End of year immigration update for employers5 Dec 2023

Employers employing migrant workers were required to be accredited by Immigration New Zealand from July 2022. Once accredited, an employer must then obtain a Job Check approval, before the worker can apply for an accredited employer work visa (AEWV).

Since this new regime began, now 16 months ago, there have been 31,000 employer accreditation applications, 49,000 Job Check applications covering 230,000 jobs, and 94,000 AEWVs have been approved. The processing of all these applications had been going very (too?) smoothly until a few months ago when a number of significant incidences of migrant exploitation surfaced. Many workers paid large amounts of money, sometimes as much as $50,000, to obtain their New Zealand job and work visa, only to find on their arrival in New Zealand that there was no job, or the job was not what they had signed up for, or that suddenly the work had dried up.

Immigration NZ has now changed the rules. The process of accreditation, Job Check and AEWV was previously able to be completed within 4-6 weeks. This process can now take 3 months or more. INZ is also now, finally, undertaking appropriate verification and checking of all applications to ensure these are credible, and supported by credible evidence. In other policy changes 90-day trial periods are no longer allowed within migrant workers employment agreements, and AEWVs will now (normally) be issued for a 5-year duration. The minimum payrate for an AEWV to be approved is $29.66 per hour (the median payrate) but lower rates can apply for some roles where there is sector agreement (eg; care workforce, hospitality). The previous Government has signalled that this median pay would increase to $31.61 per hour in February next year – it will be interesting to see if the new National led Government ratifies this increase or cancels/defers it due to the cost to employers.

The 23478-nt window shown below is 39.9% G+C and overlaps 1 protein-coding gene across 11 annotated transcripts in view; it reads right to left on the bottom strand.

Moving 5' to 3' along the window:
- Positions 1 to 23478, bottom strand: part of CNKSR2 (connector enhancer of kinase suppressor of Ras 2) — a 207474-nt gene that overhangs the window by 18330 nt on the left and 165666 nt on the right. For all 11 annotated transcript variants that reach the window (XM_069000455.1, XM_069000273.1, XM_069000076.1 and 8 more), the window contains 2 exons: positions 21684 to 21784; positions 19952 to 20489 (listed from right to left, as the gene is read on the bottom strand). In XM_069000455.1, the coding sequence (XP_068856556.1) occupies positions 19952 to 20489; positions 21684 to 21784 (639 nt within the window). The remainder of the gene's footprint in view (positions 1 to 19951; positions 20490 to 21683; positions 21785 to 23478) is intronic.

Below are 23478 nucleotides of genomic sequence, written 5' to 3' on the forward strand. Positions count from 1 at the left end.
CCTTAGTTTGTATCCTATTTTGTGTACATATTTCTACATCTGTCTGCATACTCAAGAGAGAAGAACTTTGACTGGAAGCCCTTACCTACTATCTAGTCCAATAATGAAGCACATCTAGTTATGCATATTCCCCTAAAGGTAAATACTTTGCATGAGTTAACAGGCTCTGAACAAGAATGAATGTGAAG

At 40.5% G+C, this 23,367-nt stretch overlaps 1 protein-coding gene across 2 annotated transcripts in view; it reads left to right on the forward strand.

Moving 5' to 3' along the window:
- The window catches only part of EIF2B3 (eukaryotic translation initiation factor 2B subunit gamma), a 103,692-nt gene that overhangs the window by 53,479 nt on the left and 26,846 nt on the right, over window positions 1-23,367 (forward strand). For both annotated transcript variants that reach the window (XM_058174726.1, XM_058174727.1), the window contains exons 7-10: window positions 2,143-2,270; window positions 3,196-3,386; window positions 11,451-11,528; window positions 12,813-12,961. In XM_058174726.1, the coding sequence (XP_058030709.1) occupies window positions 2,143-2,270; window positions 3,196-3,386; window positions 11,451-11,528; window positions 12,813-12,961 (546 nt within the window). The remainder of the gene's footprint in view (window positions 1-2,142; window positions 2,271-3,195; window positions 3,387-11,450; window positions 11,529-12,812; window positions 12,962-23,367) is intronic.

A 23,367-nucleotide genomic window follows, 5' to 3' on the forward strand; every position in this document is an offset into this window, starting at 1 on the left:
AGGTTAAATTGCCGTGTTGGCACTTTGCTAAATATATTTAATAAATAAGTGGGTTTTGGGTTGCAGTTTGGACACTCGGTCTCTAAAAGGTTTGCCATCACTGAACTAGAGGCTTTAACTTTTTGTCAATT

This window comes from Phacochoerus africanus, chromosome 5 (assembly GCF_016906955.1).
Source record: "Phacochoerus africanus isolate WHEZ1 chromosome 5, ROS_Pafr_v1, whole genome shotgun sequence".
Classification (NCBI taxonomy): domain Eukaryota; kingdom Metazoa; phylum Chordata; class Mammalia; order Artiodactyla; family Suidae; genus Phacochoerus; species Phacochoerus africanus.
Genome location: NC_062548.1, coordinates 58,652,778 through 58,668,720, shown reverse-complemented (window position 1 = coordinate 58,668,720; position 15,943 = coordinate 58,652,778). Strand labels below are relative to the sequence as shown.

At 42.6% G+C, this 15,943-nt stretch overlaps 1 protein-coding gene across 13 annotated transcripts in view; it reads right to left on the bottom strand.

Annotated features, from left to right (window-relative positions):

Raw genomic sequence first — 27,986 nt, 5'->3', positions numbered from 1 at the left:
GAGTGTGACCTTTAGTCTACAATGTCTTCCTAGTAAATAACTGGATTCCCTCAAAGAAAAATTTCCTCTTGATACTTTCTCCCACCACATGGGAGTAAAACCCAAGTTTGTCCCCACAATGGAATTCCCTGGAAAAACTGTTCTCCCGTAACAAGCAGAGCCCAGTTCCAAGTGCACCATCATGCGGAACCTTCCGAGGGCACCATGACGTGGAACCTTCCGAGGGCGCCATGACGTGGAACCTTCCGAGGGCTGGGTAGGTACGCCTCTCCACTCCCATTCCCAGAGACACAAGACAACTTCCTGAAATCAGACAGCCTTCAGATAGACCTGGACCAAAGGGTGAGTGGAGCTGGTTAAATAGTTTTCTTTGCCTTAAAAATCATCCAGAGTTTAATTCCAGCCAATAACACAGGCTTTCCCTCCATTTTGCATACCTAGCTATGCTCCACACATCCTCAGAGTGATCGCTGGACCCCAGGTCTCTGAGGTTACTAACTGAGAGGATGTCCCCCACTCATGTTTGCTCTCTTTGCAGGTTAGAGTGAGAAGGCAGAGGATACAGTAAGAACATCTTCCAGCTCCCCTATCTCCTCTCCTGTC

Much of the migrant exploitation is understood to be associated with third-party/labour hire employers, and within the construction sector, and INZ is tightening policies for these employers to require evidence of financial viability, and that their workforce comprises at least 35% of New Zealand workers.

INZ is also currently undertaking audits of (around 16% of) accredited employers to check they have been compliant with their accreditation obligations - including maintenance of time and wage records, and completion of settlement information and Employment NZ modules. Currently 1,600 employer audits have been completed with another 1,200 underway. Some 1,500 complaints have been made against accredited employers, and 103 employers have had their accreditation revoked (many due to business liquidations), and 23 have had their accreditation suspended. Accredited employers should revisit their original accreditation application to ensure they are aware of, and up to date with, their obligations.

INZ is continuing to review the Green List which lists those roles, and the credentials required, for in-demand roles that enable either a straight-to-residence application or a residence application to be made after working in the role for 2 years. Another 17 roles will be added to the Green List in March 2023 including Corrections Officer, welder, fitter, metal fabricator and panel beater, among others.

Congratulations to Hon Erica Stanford, the new Minister of Immigration. It is reassuring to now have a minister who is so passionate, knowledgeable and capable in dealing with the immigration portfolio.

For any immigration matter please do not hesitate to contact the friendly Pathways® team.

Link: First Published in the Waikato Business News December 2023 Edition Page 10